I had to ask one Year 8 boy to refrain from photoshopping American politicians’ heads onto Pokémon because he was making his friends too giddy. One of my favourite memories is leaving the library one night to discover a pupil had written an “Out of Stock” sign and stuck it to the library door which I found absolutely hilarious. I still have it.
The best story I have, though, is of a Year 9 EAL student who transferred to our school, which was, admittedly, not very genteel. He was excellent at violin, and had brought it in to show to his new friends. It was after school and the library was a low-level buzz of activity; reading, PC usage, crafts – the usual. He started to play his violin and the whole room fell silent at once; it felt like we all stopped breathing. He played the most beautiful piece, and when he finished the room burst into spontaneous applause. It was completely unreal and sounds like something from a film (or a book). The best part is, one of his new friends crept up to me to ask in a whisper if I could let their whole group of boys stay a little past closing so the violin boy could play them another piece without everyone else being around as he was too shy to play in front of everyone again. Of course, I said yes!
What were the most rewarding things about being a librarian?
The students! The students make the job. They’re the reason we do it, and why we stay in the job through all the challenges. They’re wonderful, bonkers, hilarious and just break your heart. It is so rewarding when they decide that books aren’t so bad, and then discover that they love them. I’ve had students who were previously disinterested in books come running in to tell me what’s just happened and where they’re up to. It’s marvelous.
I saw one of my low literacy Year 7 girls pick up a Planet Omar book and leaf through it, finding an illustration of the mum wearing a hijab. She brought it up to me and said “Miss, she looks like me” and took it off to one of the tables to read it. She borrowed it at the end of break. How do you top something like that?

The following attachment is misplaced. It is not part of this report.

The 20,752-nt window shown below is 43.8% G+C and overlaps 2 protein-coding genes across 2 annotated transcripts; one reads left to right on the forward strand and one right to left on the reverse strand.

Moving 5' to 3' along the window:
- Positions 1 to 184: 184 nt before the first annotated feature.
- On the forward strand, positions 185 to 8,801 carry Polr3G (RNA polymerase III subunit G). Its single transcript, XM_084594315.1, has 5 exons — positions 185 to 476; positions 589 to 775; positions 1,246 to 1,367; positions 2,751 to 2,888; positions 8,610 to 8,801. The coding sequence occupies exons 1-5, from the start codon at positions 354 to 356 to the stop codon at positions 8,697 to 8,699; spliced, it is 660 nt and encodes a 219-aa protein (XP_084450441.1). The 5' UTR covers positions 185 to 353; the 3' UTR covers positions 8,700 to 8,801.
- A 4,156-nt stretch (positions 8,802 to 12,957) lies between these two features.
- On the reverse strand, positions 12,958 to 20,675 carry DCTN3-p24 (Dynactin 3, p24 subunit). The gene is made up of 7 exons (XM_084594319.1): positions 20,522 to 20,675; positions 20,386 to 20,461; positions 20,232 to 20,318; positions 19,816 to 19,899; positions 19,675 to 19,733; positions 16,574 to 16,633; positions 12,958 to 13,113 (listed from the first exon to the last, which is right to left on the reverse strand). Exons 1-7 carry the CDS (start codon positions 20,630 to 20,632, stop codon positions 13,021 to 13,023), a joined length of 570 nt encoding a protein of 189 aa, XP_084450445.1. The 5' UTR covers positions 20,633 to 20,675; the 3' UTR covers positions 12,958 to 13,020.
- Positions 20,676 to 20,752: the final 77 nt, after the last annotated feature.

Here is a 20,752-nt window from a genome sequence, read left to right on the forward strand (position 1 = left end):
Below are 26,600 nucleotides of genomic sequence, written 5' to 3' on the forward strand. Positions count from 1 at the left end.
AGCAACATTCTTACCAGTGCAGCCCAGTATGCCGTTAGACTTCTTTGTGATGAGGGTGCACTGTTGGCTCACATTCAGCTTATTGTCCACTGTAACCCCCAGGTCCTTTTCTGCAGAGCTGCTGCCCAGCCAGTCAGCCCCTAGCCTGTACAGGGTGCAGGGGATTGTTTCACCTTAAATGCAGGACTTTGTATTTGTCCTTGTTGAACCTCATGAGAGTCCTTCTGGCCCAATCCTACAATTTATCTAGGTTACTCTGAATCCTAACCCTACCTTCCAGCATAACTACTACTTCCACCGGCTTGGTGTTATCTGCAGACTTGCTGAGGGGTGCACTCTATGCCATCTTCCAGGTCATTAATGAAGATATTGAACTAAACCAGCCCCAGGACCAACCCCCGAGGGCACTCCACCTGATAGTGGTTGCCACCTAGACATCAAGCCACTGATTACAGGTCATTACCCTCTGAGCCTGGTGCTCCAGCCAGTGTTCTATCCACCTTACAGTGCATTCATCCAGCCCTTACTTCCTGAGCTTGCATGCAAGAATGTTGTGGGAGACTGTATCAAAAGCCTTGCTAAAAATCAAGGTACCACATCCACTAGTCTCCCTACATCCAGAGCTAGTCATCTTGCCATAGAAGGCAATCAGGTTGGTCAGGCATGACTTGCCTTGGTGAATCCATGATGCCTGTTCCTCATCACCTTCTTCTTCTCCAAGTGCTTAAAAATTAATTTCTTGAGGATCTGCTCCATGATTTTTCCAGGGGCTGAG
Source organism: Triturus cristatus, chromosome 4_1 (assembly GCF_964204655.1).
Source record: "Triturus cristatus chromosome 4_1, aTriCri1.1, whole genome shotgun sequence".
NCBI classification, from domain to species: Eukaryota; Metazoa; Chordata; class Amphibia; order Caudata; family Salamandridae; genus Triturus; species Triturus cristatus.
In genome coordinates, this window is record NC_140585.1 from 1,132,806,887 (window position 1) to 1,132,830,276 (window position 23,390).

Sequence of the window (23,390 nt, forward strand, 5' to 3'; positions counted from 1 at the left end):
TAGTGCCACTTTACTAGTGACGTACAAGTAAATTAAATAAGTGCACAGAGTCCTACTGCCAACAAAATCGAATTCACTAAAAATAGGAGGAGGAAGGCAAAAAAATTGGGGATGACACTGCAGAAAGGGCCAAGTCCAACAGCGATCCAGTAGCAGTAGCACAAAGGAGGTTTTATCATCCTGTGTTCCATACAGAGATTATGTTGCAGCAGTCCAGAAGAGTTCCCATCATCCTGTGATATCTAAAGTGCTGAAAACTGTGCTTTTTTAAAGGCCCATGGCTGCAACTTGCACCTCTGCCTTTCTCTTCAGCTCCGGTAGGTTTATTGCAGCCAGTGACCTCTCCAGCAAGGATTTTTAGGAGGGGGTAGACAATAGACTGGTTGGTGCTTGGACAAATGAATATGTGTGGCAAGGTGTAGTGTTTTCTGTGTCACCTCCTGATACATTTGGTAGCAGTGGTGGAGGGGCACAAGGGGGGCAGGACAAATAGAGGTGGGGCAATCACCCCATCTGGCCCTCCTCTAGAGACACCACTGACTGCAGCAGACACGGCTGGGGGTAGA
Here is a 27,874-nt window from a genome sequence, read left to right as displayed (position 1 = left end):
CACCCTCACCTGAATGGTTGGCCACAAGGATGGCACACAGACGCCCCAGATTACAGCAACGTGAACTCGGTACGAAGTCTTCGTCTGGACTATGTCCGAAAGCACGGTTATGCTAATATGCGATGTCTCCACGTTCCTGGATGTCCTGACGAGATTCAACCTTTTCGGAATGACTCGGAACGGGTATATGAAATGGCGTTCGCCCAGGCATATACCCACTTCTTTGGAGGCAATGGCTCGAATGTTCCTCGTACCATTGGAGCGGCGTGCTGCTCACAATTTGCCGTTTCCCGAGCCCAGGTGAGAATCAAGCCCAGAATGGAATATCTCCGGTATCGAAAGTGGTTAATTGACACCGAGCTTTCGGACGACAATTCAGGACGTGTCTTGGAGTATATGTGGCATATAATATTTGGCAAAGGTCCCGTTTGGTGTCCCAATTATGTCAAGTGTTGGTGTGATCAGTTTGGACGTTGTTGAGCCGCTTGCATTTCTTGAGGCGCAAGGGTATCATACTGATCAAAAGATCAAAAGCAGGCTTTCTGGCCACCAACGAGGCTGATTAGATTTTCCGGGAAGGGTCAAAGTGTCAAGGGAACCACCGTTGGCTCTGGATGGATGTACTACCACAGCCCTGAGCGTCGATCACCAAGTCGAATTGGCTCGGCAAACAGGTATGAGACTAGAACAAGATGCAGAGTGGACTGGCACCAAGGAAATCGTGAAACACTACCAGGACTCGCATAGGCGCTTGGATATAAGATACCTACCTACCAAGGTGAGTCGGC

When did you first encounter Accessit?
I’d heard rumblings about it for a while, and had often seen them at the SLA Weekend Conferences. It was probably 2017 or 2018 when I decided I was fed up with the lack of support my current system was giving me and I booked a few demos. Then, I fell in love with it and couldn’t wait to get it installed.
I know there are many things you like about Accessit, but what is your #1 favourite feature?
It’s so hard to pick just one thing. I know that sounds like a contrived answer, but it’s true. I think I’ll have to go with how completely customisable the Web App is. It lets you target your students with specific stock promotion in ways that will actually engage them, because you know your students. I love that we can have different dashboards or home pages for different year groups, so my Year 11 students don’t have to see and dismiss Year 7 content. I love that they log into engaging, relevant content, and that you can have dashboard specific reading lists. I love that it’s so easy to update, too, and how having things like carousels means I don’t have to keep manually updating it to keep it fresh.